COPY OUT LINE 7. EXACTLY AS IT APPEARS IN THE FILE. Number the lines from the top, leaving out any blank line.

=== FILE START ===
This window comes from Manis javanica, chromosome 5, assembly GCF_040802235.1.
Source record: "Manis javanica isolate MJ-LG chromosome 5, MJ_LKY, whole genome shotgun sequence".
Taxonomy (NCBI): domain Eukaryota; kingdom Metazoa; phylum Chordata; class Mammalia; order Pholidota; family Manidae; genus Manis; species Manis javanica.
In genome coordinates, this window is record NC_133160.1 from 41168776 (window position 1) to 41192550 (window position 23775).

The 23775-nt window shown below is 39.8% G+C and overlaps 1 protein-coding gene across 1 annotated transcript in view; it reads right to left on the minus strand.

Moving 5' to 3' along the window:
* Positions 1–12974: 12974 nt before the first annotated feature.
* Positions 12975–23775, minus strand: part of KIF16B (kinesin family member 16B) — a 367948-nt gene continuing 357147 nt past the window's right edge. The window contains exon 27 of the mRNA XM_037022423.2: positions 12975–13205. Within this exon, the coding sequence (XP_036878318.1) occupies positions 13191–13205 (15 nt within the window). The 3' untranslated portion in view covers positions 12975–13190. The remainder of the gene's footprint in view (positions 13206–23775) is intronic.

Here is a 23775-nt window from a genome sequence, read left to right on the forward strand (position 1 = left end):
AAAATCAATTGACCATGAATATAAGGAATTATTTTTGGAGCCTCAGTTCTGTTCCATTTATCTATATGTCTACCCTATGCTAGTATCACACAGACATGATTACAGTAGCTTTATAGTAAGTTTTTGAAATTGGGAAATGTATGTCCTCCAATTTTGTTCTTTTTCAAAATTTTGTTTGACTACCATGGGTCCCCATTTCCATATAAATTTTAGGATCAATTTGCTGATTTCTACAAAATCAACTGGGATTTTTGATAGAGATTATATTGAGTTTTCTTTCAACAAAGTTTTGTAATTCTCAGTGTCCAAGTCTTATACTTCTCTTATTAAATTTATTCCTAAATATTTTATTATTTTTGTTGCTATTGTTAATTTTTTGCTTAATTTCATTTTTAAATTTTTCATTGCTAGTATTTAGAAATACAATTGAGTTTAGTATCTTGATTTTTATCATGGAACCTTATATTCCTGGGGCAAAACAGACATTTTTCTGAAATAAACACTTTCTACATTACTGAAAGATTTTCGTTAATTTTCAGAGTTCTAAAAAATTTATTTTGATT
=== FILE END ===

* Positions 1–12974: 12974 nt before the first annotated feature.